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Argo profit down, dividend up

14 August 2017 By Malavika Santhebennur

Australian equities small cap, 8EC posted its maiden dividend for the half-year ended 31 December.
Australian listed investment company (LIC), Argo Investments Limited, has announced a full-year profit of $211.5 million for the year ended 30 June 2017, down 2.2 per cent from the corresponding 2016 period, and an increased final dividend of 16 cents per share fully franked.

Argo’s managing director, Jason Beddow, said the company’s annual dividend had risen for the fifth year in a row, with the 31 cents per share achieved this year a record high.

“The full-year result and increased dividend was a good outcome, especially considering the reduced dividends we received from a number of the larger companies in the investment portfolio during the first half of the year,” Beddow said.

“In the second half, we saw improved business and consumer confidence as concerns of fallout from further political upheaval did not eventuate. Global share markets have continued to march upwards, particularly in the US, driven by the rapidly growing technology sector which is pushing stock market indices to record highs.”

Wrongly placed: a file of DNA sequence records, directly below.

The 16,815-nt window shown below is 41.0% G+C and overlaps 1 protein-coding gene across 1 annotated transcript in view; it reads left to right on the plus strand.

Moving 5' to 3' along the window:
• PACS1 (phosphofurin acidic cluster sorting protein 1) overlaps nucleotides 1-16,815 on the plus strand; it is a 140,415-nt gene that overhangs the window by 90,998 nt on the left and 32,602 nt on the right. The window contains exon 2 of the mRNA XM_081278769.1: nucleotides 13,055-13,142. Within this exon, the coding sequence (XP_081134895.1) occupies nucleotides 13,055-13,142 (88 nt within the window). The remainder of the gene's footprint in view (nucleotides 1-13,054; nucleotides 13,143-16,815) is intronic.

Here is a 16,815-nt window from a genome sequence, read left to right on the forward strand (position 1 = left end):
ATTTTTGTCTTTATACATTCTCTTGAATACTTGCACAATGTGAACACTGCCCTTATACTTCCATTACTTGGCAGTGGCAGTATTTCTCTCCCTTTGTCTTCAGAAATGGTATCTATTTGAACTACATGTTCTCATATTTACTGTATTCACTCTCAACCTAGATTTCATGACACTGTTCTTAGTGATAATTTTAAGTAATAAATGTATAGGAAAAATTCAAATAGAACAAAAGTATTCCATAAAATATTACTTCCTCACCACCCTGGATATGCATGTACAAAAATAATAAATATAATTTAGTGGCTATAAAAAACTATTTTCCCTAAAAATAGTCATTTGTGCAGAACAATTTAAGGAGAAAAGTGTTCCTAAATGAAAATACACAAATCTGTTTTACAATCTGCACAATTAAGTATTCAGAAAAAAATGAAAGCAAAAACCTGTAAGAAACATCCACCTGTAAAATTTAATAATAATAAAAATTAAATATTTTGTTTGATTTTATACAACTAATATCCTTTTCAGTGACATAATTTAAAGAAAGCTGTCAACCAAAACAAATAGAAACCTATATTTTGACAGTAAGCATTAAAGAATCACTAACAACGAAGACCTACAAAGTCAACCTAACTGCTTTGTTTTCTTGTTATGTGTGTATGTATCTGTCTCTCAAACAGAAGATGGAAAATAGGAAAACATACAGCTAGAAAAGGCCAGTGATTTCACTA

He added five cents of Argo’s dividend came from taxable capital gains in the portfolio, which allowed the firm to pass on the benefit of the long-term capital gains tax discount as a tax deduction to shareholders.

The Argo share price return, including the benefit of franking credits on the dividends paid to shareholders was +10.3 per cent.

For the past year to 30 June 2017, Argo’s net tangible asset backing performance returned +12.9 per cent after deducting all costs and tax, compared to the Australian Securities Exchange (ASX) 200 Accumulation Index which returned +14.1 per cent without allowing for any costs or tax.

The firm said its underweight position in the materials sector, particularly the smaller and mid-size resource companies, hindered its performance relative to the broader market.

“Although this portfolio positioning is not unusual due to Argo’s preference for companies that can generate growing dividend income, it does occasionally result in underperformance when mining stocks are in favour,” the firm said.

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